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COLUMN

Benched By a Broken Budget

Guest Column
Stanley Hu

Recently, the MIT Athletics Department has been forced to dramatically cut costs due to budget overruns. Junior varsity teams have been eliminated completely; remaining teams have been trimmed to a bare minimum of members. Worse yet, athletes who thought they had earned a spot on a team are now being told that they can no longer participate.

This situation has disrupted the lives of many students, including myself. I urge you to more carefully consider the effects of the recent cuts, with the hope that the Institute will intervene to improve the situation.

As a senior and a member of the MIT Cross-Country team, I have personally felt the repercussions of the recent athletic cuts. As of last Friday, I can no longer compete, because only a small number of athletes is permitted to enter races. All the time, hard work, and sacrifice spent in preparation for this season has gone to waste. Throughout the summer and hitherto, I ran an average of ten miles a day. On many occasions, I trained twice a day, running to the point of exhaustion. All I ever asked in return was the chance to step on the starting line and race with the rest of my teammates.

After many weeks of practice, I thought I had earned the privilege to compete. My times qualified me to race in several meets, even after the Athletics Department had reduced the size of the travel team to 24 members. Then they cut even further, reducing that number to 14. Finally, last week -- in the middle of the season -- the number fell to 12. Ranked 14th on the team, I could no longer compete. My hopes sank. In what may be my final year of collegiate running, I am now forced to sit on the sidelines and watch the remaining weeks of the season fade away.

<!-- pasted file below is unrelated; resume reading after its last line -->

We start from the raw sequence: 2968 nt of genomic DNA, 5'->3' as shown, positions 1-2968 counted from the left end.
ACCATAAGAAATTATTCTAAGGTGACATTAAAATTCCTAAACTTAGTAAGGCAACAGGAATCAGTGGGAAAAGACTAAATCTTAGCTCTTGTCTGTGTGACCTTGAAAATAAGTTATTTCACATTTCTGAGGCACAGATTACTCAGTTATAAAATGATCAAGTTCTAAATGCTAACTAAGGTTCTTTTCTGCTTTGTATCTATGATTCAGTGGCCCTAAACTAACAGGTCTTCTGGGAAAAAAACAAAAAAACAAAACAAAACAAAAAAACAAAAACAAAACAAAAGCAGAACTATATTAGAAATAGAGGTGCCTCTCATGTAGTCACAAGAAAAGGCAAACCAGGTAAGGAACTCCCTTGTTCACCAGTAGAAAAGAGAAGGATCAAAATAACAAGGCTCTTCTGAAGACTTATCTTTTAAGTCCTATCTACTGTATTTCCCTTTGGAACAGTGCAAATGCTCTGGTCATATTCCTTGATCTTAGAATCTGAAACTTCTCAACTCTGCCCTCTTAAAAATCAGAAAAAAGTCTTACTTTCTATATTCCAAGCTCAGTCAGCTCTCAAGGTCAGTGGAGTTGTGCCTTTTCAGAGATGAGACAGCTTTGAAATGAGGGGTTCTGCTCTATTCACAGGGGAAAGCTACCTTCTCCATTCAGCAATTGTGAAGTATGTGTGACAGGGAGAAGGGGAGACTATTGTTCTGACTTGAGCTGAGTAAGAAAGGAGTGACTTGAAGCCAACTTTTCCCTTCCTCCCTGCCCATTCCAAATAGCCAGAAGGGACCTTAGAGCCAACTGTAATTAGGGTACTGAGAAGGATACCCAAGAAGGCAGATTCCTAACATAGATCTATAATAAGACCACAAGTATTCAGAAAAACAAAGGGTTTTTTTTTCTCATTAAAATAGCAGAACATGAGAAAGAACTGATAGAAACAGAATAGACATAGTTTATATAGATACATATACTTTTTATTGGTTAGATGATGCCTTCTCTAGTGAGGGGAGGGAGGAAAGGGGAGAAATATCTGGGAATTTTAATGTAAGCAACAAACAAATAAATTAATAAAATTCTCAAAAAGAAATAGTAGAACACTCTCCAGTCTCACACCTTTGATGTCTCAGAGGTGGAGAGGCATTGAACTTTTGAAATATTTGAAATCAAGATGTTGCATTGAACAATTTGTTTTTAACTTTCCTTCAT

Many other students undoubtedly have their own tales of personal sacrifice. Among my teammates, the recent athletics cuts have engendered feelings of betrayal and resentment toward the Athletics Department. Further cuts will only breed more animosity.

I realize that the Athletics Department has been forced into a difficult position. Its operating budget has not increased in line with the skyrocketing costs of supporting 41 varsity teams. Without additional funding from the Institute, the Athletics Department cannot continue to support a quality sports program. In order to help, MIT must act quickly to increase the athletics budget.

Participating in a college sport has been one of the most worthwhile endeavors of my life. Cross-country has taught me a lot about the value of hard work, resilience, and determination. I hope many others will get the chance to reap the same benefits. But this can only happen if varsity sports receive the additional funding they deserve.

(A copy of this letter has been sent to President Charles M. Vest, Dean of Students and Undergraduate Education Rosalind Williams, and the MIT Athletics Department.)

Stanley Hu is a member of the Class of 2000.